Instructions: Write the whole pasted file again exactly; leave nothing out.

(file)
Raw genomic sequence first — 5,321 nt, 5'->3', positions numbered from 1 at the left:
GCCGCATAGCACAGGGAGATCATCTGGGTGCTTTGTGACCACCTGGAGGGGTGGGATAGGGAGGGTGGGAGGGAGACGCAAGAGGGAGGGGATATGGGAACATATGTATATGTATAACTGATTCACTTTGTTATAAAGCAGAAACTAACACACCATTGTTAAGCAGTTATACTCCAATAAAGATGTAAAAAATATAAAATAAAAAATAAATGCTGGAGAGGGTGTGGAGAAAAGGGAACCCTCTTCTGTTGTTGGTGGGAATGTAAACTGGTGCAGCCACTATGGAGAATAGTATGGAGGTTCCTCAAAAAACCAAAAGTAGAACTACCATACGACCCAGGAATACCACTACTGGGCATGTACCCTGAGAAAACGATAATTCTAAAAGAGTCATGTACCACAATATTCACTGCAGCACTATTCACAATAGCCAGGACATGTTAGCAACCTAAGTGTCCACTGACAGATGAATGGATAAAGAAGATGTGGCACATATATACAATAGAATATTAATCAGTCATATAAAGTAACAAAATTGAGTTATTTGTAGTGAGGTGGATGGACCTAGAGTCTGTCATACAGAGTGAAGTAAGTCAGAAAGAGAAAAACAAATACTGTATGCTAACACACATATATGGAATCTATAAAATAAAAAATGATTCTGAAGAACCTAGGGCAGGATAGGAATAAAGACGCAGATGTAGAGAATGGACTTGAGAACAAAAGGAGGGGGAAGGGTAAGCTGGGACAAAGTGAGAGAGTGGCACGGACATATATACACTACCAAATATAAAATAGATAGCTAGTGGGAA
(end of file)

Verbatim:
Raw genomic sequence first — 5,321 nt, 5'->3', positions numbered from 1 at the left:
GCCGCATAGCACAGGGAGATCATCTGGGTGCTTTGTGACCACCTGGAGGGGTGGGATAGGGAGGGTGGGAGGGAGACGCAAGAGGGAGGGGATATGGGAACATATGTATATGTATAACTGATTCACTTTGTTATAAAGCAGAAACTAACACACCATTGTTAAGCAGTTATACTCCAATAAAGATGTAAAAAATATAAAATAAAAAATAAATGCTGGAGAGGGTGTGGAGAAAAGGGAACCCTCTTCTGTTGTTGGTGGGAATGTAAACTGGTGCAGCCACTATGGAGAATAGTATGGAGGTTCCTCAAAAAACCAAAAGTAGAACTACCATACGACCCAGGAATACCACTACTGGGCATGTACCCTGAGAAAACGATAATTCTAAAAGAGTCATGTACCACAATATTCACTGCAGCACTATTCACAATAGCCAGGACATGTTAGCAACCTAAGTGTCCACTGACAGATGAATGGATAAAGAAGATGTGGCACATATATACAATAGAATATTAATCAGTCATATAAAGTAACAAAATTGAGTTATTTGTAGTGAGGTGGATGGACCTAGAGTCTGTCATACAGAGTGAAGTAAGTCAGAAAGAGAAAAACAAATACTGTATGCTAACACACATATATGGAATCTATAAAATAAAAAATGATTCTGAAGAACCTAGGGCAGGATAGGAATAAAGACGCAGATGTAGAGAATGGACTTGAGAACAAAAGGAGGGGGAAGGGTAAGCTGGGACAAAGTGAGAGAGTGGCACGGACATATATACACTACCAAATATAAAATAGATAGCTAGTGGGAA